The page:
The Ummayad mosque complex in Damascus, the capital of Syria. (Photographer: Michael Luongo/Bloomberg)  

Trump Keeps His Syria Attack Options Open as Russia Urges Calm

(Bloomberg) -- President Donald Trump said an attack on Syria could come “very soon, or not so soon at all,” as Russian leaders urged calm and reined in their own war rhetoric.

The U.S. president said Thursday on Twitter that he “never said when an attack on Syria would take place.” The comment came roughly 24 hours after he warned Russia to “get ready” for a missile attack on its ally to punish a presumed chemical attack near Damascus.

In Moscow, President Vladimir Putin appealed for common sense in a world growing “more chaotic.” Markets stabilized as investors speculated that Middle East tensions won’t turn into an uncontrolled confrontation between the two Cold War antagonists. U.S. stocks rose and Treasuries retreated as investors speculated that tensions in the Middle East won’t escalate into a destabilizing conflict.

Putin’s spokesman said that the Russian and U.S. militaries are maintaining contact via a telephone hotline. Russia is counting on cooler heads to prevail, said Frants Klintsevich, a senator who’s a member of the upper house’s defense and security committee.

“If these strikes start, it could end very tragically and it’s impossible to predict the outcome -- that’s the nature of military actions,” Klintsevich said in a phone interview. Among the U.S. military top brass “there are no madmen -- these are professionals who aren’t populists and know what this could lead to.”

Mattis’s Caution

U.S. Defense Secretary Jim Mattis also injected an element of caution, telling the House Armed Services Committee on Thursday that his greatest fear of a potential strike on Syria is that the conflict would “escalate out of control, if you get my drift.”

He said that the U.S. role in Syria is to defeat Islamic State, not “to engage in the civil war itself.” But referring to the use of chemical weapons, Mattis said that “some things are simply inexcusable, beyond the pale” and require a response.

The threat of military response still hung in air, with French President Emmanuel Macron saying that there’s proof that Syrian leader Bashar Al-Assad’s regime used chemical weapons. The allies are working to decide what response would be “useful and efficient,” Macron said in a television interview.

U.K. Prime Minister Theresa May called an emergency Cabinet meeting for Thursday to discuss the British response to the apparent use of chemical weapons in Douma, a town controlled by Syrian rebels. May said she had little doubt -- despite Syrian and Russian protests to the contrary -- that Assad’s government was to blame for what happened in Douma.

“We will be working with our closest allies on how we can ensure that those who are responsible are held to account,” she told reporters on Wednesday. “The continued use of chemical weapons cannot go unchallenged.”

German Response

While German Chancellor Angela Merkel condemned the use of chemical weapons and cited “very strong evidence” that the Syrian regime has again deployed them, the country ruled out participating in any military action. At the same time, she made clear that Germany wouldn’t stand in the way of a response by its allies.

“It’s important to show unity, even if Germany will not take part militarily,” she told reporters in Berlin after meeting with Danish Prime Minister Lars Lokke Rasmussen and speaking earlier with Macron. “Despite that, a violation of the chemical weapons convention is a grave occurrence, for which a reaction will be appropriate.”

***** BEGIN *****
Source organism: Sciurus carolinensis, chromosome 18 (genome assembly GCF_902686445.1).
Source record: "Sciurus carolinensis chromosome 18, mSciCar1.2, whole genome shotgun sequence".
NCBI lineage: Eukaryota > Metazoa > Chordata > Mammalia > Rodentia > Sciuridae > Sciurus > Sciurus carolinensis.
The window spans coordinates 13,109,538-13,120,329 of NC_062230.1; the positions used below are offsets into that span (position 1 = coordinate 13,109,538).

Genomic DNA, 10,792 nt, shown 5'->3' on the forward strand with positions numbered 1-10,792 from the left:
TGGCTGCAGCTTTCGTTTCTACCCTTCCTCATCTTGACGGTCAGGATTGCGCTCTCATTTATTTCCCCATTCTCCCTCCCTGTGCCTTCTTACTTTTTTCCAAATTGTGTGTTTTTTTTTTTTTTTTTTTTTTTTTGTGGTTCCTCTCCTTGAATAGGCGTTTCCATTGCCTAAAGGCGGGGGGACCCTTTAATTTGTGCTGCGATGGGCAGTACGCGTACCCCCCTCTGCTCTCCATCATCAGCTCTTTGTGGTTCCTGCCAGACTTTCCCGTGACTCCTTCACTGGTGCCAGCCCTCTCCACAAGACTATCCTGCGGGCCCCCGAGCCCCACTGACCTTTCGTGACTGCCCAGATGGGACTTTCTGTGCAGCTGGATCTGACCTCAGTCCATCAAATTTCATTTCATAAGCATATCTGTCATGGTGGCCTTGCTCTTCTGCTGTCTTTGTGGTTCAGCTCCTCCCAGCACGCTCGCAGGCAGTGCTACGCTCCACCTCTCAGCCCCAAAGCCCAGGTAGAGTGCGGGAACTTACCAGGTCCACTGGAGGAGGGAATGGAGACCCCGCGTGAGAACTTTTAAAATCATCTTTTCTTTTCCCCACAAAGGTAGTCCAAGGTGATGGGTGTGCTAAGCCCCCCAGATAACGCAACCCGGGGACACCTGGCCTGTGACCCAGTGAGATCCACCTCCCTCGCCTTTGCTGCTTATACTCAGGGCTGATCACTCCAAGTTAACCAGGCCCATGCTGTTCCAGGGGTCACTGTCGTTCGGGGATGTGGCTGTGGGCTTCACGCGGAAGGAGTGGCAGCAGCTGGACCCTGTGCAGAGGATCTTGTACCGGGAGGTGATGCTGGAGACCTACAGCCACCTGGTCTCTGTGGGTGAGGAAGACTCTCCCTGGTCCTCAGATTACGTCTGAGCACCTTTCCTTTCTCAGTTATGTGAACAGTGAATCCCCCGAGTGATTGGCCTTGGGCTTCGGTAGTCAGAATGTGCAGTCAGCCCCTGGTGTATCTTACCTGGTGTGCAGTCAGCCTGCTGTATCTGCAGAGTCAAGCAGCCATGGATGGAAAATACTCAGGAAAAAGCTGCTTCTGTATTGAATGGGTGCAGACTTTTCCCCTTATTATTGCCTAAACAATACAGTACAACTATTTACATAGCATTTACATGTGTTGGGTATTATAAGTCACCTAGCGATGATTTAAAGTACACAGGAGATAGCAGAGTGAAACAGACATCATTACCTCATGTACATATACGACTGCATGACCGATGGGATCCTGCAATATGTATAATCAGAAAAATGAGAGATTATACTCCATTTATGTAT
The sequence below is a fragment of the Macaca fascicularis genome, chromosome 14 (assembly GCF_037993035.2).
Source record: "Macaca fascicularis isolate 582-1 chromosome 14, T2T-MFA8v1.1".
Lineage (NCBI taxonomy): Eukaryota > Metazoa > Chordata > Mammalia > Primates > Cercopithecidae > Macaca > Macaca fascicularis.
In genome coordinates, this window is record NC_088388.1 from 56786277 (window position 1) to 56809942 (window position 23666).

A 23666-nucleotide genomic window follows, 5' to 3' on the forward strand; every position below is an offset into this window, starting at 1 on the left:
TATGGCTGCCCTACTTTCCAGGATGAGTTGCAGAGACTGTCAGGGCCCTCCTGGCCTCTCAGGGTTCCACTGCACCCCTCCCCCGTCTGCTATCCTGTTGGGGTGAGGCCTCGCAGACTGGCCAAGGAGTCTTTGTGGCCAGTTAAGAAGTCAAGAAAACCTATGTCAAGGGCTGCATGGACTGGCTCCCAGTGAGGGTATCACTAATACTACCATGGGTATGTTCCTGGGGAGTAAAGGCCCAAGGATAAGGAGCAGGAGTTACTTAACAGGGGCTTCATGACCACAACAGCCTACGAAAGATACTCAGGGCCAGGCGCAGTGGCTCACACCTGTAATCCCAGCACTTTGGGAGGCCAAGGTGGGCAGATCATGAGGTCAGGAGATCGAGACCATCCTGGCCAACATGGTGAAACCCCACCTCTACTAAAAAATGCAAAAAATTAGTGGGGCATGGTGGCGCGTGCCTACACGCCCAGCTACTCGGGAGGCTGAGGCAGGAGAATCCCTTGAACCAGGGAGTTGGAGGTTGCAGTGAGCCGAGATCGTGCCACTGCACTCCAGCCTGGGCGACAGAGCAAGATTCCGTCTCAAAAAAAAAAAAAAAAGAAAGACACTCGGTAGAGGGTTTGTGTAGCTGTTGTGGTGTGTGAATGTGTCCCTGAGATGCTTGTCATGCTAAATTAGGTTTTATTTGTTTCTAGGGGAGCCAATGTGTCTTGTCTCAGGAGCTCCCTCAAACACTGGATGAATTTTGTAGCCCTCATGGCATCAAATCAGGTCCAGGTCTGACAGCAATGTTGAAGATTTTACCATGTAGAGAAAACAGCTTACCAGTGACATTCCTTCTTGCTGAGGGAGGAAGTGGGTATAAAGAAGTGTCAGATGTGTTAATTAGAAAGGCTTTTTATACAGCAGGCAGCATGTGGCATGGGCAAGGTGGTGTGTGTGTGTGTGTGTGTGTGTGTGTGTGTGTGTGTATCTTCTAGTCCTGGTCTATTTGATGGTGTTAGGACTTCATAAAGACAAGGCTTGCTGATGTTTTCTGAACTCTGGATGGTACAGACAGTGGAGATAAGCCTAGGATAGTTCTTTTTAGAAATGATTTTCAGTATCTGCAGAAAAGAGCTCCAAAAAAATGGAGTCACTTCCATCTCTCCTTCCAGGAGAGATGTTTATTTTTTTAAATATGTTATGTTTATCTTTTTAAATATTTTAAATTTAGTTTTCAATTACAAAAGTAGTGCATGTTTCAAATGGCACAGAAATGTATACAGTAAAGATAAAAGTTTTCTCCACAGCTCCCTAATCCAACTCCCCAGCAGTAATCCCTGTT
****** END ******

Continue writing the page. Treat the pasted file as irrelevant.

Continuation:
Assad meanwhile made his first comments since images of civilian victims emerged last weekend, causing indignation around the world. The Syrian leader said after meeting a senior Iranian official that following every regime victory on the ground “the voices of some Western countries rise high in an attempt to change the course of events,” state-run media reported.

“These voices and possible moves will only contribute to further destabilization of the region which will in turn threaten international peace and security,” Assad was cited as saying.

Trump Warning

Mattis and other members of Trump’s national security team met Wednesday, after the president warned Russia on Twitter to expect a missile barrage toward its ally, Syria, saying “You shouldn’t be partners with a Gas Killing Animal who kills his people and enjoys it!”

The U.S. administration hasn’t decided how to retaliate against Assad, White House spokeswoman Sarah Huckabee Sanders told reporters Wednesday, adding that the president has been in talks with a number of key allies in recent days.

“We’re maintaining that we have a number of options and all of those options are still on the table,” Sanders said when asked about the possibility of military action. “Final decisions haven’t been made yet on that front.”

Chemical Weapons

This is the second time in a year that Washington is gearing up to respond militarily in Syria. This time, Trump is under pressure to hit harder and take bigger risks than the attack in April 2017, which was limited to a single Syrian base and left little lasting damage.

In 2013, Russia headed off a threatened attack by the U.S. and France by engineering the transport of chemical weapons out of Syria. Western leaders such as Macron have said the continued use of chlorine and other gas show Syria didn’t totally live up to the agreement.

Read more: Can the world stop chemical weapons?

“There must be a consistent Syria policy, that is the key thing,” Norbert Roettgen, a Merkel party ally and chairman of the foreign policy committee in Germany’s parliament, said on Deutschlandfunk radio on Thursday. “There is no real U.S. policy on Syria. Assad and Russia have been given a free hand militarily.”

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